Defining the Peer Support Worker role in the age of Covid-19

Published: 29 March 2021 to 31 December 2098

Establishing a brand new role can be tough, but doing so during a pandemic can be a real challenge. Peer Support Workers (PSW) are individuals with lived experience of mental health challenges themselves, and who want to use these experiences and empathy to support others receiving mental health services. Lived experience is something very powerful allowing us to connect with our service users on a deeper level and provide a different type of support for those in our services.

We spoke to Luke Scott and Frances Tonks about their new roles. They shared the initial challenges they faced and how they have come to value their experience during these uncertain times.

 

The Peer Support Worker role is there to bridge the gap between professionals and patients. We are here to support other people who are struggling with their mental health and make sure they can get back into the community with the support they require.

Having lived experience means that we are able to come in from a different angle. We don’t always have the qualifications and scientific knowledge of our clinical colleagues but we have an ability to empathise with and provide support to service users who are going through a tough time, because we’ve been there ourselves in the past.

We are able to uniquely reflect on our own journeys, and decipher what might’ve helped us if we had access to a Peer Support Worker during those times. Our understanding of their experiences encourages service users to open up; they tend to trust you that bit more and let you in, knowing that you are a friendly and informal form of care.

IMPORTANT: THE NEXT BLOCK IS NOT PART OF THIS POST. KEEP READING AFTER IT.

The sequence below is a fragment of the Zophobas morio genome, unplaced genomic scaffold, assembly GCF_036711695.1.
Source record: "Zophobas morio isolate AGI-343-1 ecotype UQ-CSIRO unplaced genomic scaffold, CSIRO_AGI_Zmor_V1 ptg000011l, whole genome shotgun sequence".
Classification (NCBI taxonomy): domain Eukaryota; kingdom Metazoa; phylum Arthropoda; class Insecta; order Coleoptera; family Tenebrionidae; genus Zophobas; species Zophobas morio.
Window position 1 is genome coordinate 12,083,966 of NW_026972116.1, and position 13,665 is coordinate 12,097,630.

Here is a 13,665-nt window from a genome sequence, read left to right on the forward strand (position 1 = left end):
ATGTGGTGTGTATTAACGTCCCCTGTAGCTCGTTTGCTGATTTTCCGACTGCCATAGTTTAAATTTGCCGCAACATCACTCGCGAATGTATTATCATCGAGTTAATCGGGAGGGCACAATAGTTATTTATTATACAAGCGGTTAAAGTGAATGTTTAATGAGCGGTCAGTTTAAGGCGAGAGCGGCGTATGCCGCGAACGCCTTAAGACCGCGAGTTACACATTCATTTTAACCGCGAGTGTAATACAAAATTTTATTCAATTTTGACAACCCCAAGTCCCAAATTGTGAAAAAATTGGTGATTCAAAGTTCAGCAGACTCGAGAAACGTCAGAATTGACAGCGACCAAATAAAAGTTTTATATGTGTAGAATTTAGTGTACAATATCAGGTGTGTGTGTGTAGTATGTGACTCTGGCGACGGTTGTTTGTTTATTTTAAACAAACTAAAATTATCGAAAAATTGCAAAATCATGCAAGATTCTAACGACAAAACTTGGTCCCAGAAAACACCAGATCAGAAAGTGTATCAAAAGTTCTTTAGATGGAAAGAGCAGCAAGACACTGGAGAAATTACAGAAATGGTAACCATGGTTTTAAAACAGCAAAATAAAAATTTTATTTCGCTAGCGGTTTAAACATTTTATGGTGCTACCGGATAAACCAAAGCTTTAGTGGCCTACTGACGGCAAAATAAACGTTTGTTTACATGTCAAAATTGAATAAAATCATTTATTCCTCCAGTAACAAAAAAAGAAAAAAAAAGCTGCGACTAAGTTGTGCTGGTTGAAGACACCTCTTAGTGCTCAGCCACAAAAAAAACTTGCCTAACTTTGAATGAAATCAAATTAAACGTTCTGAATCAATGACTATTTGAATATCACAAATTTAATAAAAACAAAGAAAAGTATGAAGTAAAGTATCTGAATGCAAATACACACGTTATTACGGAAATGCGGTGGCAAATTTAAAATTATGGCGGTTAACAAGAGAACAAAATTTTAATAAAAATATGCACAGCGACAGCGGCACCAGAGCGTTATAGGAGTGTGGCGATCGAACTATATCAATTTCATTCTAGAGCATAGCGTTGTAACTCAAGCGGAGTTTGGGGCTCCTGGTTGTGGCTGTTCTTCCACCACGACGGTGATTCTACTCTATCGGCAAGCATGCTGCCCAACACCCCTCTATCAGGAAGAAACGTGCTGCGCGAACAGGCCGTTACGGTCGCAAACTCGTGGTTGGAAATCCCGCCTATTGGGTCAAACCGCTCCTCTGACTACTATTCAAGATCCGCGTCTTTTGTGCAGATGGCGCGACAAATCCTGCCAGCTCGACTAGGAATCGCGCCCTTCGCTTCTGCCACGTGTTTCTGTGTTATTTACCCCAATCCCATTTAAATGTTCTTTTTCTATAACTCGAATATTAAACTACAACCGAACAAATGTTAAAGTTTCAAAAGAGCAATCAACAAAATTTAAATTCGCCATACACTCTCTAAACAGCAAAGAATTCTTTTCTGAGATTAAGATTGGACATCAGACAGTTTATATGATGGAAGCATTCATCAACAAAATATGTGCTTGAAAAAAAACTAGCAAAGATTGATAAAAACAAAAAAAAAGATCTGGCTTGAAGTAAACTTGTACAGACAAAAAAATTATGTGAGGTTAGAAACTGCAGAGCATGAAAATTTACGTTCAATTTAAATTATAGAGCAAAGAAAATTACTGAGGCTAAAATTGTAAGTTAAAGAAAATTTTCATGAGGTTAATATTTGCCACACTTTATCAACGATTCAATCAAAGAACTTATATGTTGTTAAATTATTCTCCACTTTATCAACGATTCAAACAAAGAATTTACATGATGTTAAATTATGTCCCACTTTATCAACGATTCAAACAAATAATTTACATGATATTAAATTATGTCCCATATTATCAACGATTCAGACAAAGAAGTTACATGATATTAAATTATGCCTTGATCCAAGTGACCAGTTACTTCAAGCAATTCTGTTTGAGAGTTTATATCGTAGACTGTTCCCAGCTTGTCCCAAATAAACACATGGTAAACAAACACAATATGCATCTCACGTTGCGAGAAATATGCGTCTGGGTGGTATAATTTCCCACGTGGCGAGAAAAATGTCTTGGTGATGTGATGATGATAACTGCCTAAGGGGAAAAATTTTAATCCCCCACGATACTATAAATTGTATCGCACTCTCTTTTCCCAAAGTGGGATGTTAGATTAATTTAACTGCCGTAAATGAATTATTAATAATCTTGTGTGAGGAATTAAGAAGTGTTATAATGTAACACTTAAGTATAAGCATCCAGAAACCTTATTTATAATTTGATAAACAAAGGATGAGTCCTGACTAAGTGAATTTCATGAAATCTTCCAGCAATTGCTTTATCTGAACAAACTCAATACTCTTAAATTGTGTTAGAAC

Our role is unique but we also believe it’s extremely valuable. It allows professional teams to get that additional support and also relieves some of the pressure on our Community Mental Health Teams as we support service users in their transition from services to living out in the community. It’s our goal to promote healthy living and inspire our clients to do things for themselves, and to fill their time with positive activity.

 

“To look back at the last twenty years of my life and to know that it hasn’t all been in vain, and that I can use my experience for something positive, is really rewarding for me. It’s not only about me helping the service users, because they help me too on my recovery journey. The support works both ways.” – Frances

Crafting a new role is going to be a challenge in any industry, but one thing that was a particular challenge in the beginning was the effects of Covid-19. Lockdown meant that a lot of activities we would usually rely on were not possible and that certain methods of care remain unavailable to us. We cannot simply take a client for a coffee, for example as we are limited to essential face to face appointments only, and some parts of our jobs are done over Microsoft Teams as that’s the only possibility at present.

Nonetheless, clients have been exceptionally positive and understanding. Joining during the second wave definitely made this process easier, clients knew why the limitations were there and they support our decisions in keeping them safe and well. Most of them have told us that it’s just nice to speak to someone who understands, and that it’s refreshing that it doesn’t feel like we’re just doing this because it’s our job, but we’re doing it because we can empathise with their experience.